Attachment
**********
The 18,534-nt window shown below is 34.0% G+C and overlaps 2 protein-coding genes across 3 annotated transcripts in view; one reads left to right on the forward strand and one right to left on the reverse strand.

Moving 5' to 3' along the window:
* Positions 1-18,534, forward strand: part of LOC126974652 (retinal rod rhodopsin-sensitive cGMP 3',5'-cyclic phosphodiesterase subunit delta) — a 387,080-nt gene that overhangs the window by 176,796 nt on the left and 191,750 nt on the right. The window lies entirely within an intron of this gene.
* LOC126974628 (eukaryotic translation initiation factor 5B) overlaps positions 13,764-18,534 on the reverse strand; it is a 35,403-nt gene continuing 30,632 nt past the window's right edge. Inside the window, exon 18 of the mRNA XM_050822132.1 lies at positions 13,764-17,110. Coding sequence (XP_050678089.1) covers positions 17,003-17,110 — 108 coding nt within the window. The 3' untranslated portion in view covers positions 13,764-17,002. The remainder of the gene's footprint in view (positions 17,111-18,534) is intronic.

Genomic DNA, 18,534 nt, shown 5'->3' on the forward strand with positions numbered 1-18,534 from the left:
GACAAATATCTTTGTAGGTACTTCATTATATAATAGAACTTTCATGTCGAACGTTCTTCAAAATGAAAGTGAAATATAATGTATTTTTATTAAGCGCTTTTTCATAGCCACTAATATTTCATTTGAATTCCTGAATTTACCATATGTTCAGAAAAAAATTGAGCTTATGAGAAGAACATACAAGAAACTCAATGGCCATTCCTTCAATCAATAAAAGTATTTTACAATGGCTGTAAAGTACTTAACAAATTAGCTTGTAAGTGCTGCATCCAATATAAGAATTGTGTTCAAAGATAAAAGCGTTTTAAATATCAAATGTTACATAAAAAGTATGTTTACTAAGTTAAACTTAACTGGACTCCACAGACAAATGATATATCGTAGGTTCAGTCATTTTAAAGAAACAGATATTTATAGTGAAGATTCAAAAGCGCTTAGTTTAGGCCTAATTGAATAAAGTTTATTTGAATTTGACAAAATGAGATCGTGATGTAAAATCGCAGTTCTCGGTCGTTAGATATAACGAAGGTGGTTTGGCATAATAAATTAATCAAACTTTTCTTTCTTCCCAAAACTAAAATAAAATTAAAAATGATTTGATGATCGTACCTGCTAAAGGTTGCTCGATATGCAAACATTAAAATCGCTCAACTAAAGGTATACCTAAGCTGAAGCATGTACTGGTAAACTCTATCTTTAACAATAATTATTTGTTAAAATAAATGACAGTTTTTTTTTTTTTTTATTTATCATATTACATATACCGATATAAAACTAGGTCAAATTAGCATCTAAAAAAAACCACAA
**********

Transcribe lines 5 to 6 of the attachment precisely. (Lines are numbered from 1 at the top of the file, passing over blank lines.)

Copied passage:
Genomic DNA, 18,534 nt, shown 5'->3' on the forward strand with positions numbered 1-18,534 from the left:
GACAAATATCTTTGTAGGTACTTCATTATATAATAGAACTTTCATGTCGAACGTTCTTCAAAATGAAAGTGAAATATAATGTATTTTTATTAAGCGCTTTTTCATAGCCACTAATATTTCATTTGAATTCCTGAATTTACCATATGTTCAGAAAAAAATTGAGCTTATGAGAAGAACATACAAGAAACTCAATGGCCATTCCTTCAATCAATAAAAGTATTTTACAATGGCTGTAAAGTACTTAACAAATTAGCTTGTAAGTGCTGCATCCAATATAAGAATTGTGTTCAAAGATAAAAGCGTTTTAAATATCAAATGTTACATAAAAAGTATGTTTACTAAGTTAAACTTAACTGGACTCCACAGACAAATGATATATCGTAGGTTCAGTCATTTTAAAGAAACAGATATTTATAGTGAAGATTCAAAAGCGCTTAGTTTAGGCCTAATTGAATAAAGTTTATTTGAATTTGACAAAATGAGATCGTGATGTAAAATCGCAGTTCTCGGTCGTTAGATATAACGAAGGTGGTTTGGCATAATAAATTAATCAAACTTTTCTTTCTTCCCAAAACTAAAATAAAATTAAAAATGATTTGATGATCGTACCTGCTAAAGGTTGCTCGATATGCAAACATTAAAATCGCTCAACTAAAGGTATACCTAAGCTGAAGCATGTACTGGTAAACTCTATCTTTAACAATAATTATTTGTTAAAATAAATGACAGTTTTTTTTTTTTTTTATTTATCATATTACATATACCGATATAAAACTAGGTCAAATTAGCATCTAAAAAAAACCACAA